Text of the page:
My $1500 mistake
Before I started my Guru Detox a few years back, I found myself sitting in California at yet another pitch fest with 250 of my fellow entrepreneurs.
I felt so lucky to have gotten a VIP ticket for only $147 for this 3-day event. What a steal!
In hindsight, I know that the stealing had already begun.
I had just moved to New York City a few weeks before. I was exhausted. And jet lagged.
And disappointed by a $13,000 letdown I had with the event host a few weeks earlier. (Remind me to tell you about that another time. Aye!)
I took a LOT of notes over those three days. There was a lot of good info, although a bit confusing because it was presented in a way that was hard to make sense of how it all fit together.
And I met some really cool people. A guy from the UK who knows a thing or two about evolutionary psychology. A woman who’s become a business celebrity since we met. And a colleague I was excited to finally meet in person.
After the offer was made for the host’s $25,000 MasterMind and the appropriate amount of time had passed to swoop up as many sales as possible (I’ll tell you about the Guru Event Formula someday too), there were a series of guest speakers who did 90-minute talks and made a pitch for a program they were offering.
I found myself
in a trance
in the back of the room
pulling out my
to buy a
that I have never used.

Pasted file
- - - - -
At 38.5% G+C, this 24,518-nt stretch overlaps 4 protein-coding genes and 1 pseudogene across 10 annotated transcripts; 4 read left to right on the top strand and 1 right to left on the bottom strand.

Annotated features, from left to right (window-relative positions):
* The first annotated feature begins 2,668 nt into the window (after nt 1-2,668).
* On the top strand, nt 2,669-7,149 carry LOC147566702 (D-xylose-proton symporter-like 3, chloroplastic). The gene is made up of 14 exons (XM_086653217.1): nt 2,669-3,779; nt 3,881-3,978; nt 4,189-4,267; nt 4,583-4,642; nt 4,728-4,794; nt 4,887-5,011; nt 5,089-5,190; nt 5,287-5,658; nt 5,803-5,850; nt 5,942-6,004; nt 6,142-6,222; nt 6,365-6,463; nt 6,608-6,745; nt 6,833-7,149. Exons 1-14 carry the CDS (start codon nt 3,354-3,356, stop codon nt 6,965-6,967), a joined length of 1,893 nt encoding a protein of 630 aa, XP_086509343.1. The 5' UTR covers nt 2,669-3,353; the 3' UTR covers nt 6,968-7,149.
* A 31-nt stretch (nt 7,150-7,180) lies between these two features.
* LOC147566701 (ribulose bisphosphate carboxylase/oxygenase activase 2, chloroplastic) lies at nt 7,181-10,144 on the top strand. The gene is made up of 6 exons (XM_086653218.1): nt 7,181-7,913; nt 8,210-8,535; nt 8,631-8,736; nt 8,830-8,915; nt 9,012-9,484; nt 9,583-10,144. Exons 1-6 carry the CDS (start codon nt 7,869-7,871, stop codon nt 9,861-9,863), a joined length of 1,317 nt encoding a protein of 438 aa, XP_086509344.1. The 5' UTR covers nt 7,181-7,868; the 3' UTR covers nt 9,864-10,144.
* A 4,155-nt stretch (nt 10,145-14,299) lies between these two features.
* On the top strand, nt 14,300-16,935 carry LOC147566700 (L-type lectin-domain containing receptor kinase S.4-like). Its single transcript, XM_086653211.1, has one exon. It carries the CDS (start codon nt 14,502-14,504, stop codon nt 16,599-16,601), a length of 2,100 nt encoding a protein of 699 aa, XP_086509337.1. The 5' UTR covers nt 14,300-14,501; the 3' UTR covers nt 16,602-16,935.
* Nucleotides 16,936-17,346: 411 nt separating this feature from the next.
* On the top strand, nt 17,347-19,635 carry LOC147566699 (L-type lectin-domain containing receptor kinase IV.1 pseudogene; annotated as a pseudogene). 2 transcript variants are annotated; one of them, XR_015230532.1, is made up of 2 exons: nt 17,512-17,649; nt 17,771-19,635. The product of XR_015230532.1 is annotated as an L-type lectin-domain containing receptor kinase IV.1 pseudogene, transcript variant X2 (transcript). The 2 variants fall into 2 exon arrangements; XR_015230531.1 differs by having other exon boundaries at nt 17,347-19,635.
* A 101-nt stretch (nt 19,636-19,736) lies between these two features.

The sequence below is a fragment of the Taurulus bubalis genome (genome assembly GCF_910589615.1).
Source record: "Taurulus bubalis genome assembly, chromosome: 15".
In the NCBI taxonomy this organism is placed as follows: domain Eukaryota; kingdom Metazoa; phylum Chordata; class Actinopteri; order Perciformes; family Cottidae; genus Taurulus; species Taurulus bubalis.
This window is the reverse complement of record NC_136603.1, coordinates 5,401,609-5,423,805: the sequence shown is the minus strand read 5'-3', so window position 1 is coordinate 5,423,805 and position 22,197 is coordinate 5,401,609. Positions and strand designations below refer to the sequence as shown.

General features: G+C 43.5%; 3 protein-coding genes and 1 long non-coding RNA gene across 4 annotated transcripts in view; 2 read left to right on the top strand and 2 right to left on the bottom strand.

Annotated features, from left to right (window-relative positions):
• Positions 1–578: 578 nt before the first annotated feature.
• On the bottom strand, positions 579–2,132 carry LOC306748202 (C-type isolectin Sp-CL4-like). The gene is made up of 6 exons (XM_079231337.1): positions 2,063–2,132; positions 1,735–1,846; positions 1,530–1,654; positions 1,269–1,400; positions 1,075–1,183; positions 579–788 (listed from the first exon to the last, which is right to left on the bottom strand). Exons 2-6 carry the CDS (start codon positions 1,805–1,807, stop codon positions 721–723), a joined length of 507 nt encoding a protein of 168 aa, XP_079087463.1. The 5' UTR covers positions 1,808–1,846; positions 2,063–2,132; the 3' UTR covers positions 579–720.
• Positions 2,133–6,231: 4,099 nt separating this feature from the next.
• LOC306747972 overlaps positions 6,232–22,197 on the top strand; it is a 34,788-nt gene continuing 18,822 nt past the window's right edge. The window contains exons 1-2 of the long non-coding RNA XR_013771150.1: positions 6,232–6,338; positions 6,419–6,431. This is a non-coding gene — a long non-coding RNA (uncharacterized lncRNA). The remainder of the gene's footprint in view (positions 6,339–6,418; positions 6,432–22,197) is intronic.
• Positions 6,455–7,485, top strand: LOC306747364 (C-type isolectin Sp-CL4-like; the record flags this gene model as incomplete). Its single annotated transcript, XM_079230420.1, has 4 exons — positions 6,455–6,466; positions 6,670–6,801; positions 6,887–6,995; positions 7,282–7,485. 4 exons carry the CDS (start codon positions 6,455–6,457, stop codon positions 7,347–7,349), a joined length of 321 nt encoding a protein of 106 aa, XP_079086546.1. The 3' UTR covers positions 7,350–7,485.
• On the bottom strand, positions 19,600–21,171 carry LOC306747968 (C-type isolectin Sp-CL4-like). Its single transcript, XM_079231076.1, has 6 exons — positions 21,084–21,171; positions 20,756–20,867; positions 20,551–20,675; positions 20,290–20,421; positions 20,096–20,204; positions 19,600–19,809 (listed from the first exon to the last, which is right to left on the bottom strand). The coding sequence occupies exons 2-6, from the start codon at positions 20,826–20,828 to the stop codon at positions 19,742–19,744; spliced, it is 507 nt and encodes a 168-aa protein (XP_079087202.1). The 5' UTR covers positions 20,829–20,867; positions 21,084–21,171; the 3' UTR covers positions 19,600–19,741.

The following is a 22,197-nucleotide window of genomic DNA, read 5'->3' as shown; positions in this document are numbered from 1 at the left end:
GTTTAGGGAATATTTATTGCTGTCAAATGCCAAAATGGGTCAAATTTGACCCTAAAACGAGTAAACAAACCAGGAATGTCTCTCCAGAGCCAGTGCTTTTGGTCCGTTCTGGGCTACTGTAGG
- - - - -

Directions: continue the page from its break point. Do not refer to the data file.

I may as well have burned the money.
And the story doesn’t end there.
I bought a $1000 program that weekend too.
Which I did implement about a year later. It brought in no additional revenue over previous launches. And demolished my relationship with my community in a matter of 4 weeks. More on that another time. Sigh.
You might have done the math and wonder why I didn’t name this “my $2,647-plus-travel-and-hotel mistake?”
Hell, we could call it my $17,500 mistake. My $500 mistake. My $10K mistake. Take your pick.
It’s because I knew the event would be carefully designed for me to buy stuff. And I had no business spending a dime on a DIY program that wouldn’t immediately generate sales for me. And I mean PRONTO because I had just moved to a city that doubled my cost of living!
What can you learn from my mistakes?
1. Know the game going in.
Most (not all) events are designed to sell you something. If you justify that the cheap-o event is a networking and learning opportunity, but you walk away without a new client or an actionable plan to make money in your business without having to spend more money, was it really worth your time?
I don’t need to tell you that it’s not okay to not make money in your business. Or do I?
2. Tune in to how you learn best.
That program sitting on my shelf might have saved me tens of thousands of dollars or rescued me from certain doom if I could only get myself to implement it. But. I. Hate. Self. Study. Programs. I don’t buy them anymore because I recognize I’m a people person and I want direct access to the coach or creator of the program. Give it to me live, baby!
3. Own your decisions.
Was it their fault I bought their stuff and bombed it? Hell no! Bravo that they can sell so effectively from the stage!
Was it my fault I bought their stuff? Abso-flipping-lutely.
Learning from other people’s mistakes is a LOT less expensive – so if I can open your eyes in a way that keeps you from screwing up royally like I have along the way – I can live with my mistakes.
If’ you have a limited budget and learn best in an interactive environment, check out the one-day, pitch-free true. event on November 7 in NYC. We’ll create an actionable plan for you to sell more of a program, package or service you currently (or want) to offer. Let’s rebuild that nest egg, Sister. Save your seat here: http://thetrueevent.comComments